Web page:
Mbira lessons with Stella
Learning to play the keys of a song is easy. The game over a long period, however, requires great concentration. Mbira lessons with Stella Chiweshe start with learning the initial kushaura (“start, lead”). The melody played by the second Mbira is called kutsinhira (“singing chorus”). The result is a melody cycle of mostly 48 elements. Each song can be divided into four segments to facilitate learning. We start by learning individual segments that can later be put together into a song. Once the basics are in place and you are able to play the kushaura without getting out of rhythm, we move on to the second part of the song, the kutsinhira. Our goal is to combine the kushaura and kutsinhira patterns. The challenge of playing Mbira is the ability to blend both patterns. The gentle sound of the Mbira has a downright calming effect on the body and mind.
Nyunga Nyunga Mbira group course with Joe
In the goup course Nyunga Nyunga Mbira with Joseph Weinberg we will explore the richness and diversity of Southern African music, especially from countries like Zimbabwe, Mozambique and South Africa. We will learn traditional songs as played by the great Mbira masters as well as popular Southern African songs adapted for the Nyunga Nyunga. The teaching method will be a dynamic blend of traditional and contemporary approaches. As we learn new songs and play together in a fun and relaxed group environment – students will also understand how the different mbiras in the ensemble function in relation to one another, develop fingering techniques and learn how to improvise and create their own variations. The course is aimed at beginners/intermediate beginners so no prior knowledge required to participate.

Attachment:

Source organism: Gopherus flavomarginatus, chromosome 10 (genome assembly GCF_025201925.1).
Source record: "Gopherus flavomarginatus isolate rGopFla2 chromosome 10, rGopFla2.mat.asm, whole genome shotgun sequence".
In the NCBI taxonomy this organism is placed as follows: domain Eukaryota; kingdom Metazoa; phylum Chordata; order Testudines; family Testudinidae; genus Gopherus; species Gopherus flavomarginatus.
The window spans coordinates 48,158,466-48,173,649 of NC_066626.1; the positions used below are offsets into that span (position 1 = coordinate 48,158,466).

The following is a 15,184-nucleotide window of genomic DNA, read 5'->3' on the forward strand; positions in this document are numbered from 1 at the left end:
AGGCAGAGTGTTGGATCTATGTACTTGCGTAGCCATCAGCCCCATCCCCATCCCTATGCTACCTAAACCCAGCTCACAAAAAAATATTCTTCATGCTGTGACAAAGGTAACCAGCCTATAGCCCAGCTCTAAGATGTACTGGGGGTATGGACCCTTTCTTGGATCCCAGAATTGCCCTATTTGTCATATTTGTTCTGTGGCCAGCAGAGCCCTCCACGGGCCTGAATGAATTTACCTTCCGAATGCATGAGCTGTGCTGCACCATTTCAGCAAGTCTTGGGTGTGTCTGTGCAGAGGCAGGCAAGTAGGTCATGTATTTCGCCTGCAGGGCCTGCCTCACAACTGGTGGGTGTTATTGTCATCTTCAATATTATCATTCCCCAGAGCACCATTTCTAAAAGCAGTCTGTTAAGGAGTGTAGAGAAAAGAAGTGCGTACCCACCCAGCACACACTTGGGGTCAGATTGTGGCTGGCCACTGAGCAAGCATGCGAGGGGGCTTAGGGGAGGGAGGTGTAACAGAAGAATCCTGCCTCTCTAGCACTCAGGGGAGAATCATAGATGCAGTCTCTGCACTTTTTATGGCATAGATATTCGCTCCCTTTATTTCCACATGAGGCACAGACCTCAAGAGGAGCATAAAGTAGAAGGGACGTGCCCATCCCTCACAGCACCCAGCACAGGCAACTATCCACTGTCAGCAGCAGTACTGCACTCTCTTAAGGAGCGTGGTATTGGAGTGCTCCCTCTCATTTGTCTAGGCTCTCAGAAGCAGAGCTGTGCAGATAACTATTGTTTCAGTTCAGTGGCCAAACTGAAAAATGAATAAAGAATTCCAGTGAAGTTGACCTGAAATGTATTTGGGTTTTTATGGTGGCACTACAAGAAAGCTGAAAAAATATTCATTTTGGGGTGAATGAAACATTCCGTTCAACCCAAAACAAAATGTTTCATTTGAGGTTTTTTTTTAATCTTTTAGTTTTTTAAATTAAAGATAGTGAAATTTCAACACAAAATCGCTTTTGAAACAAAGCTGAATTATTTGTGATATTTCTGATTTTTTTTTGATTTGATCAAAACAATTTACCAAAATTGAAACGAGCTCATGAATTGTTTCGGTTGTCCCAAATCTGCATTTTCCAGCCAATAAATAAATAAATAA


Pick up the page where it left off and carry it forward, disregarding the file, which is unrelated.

Learn more about the instrument
The Mbira is an ancient traditional Lamellophone developed by the Shona in Zimbabwe 1000 years ago. In addition to its function as a musical instrument in traditional African music, the Mbira also has a great spiritual significance in certain peoples of Africa. The mbira dza vadzimu consists of 22 metal tongues which are fastened on a wooden soundboard. The tongues are played with the thumb and forefinger of the right hand. It can be played both solo and in ensemble.
Variations of the Nyunga Nyunga Mbira are traditionally found in many places in the Zambezi river valley, but is now popular all over Southern Africa. Its mainstream popularity is often credited to the influence of a Mozambican Nyunga Nyunga player called Jeke Tapera from Tete Province, who introduced the instrument into the Kwanongoma College of African Music in Bulawayo in the 1960s.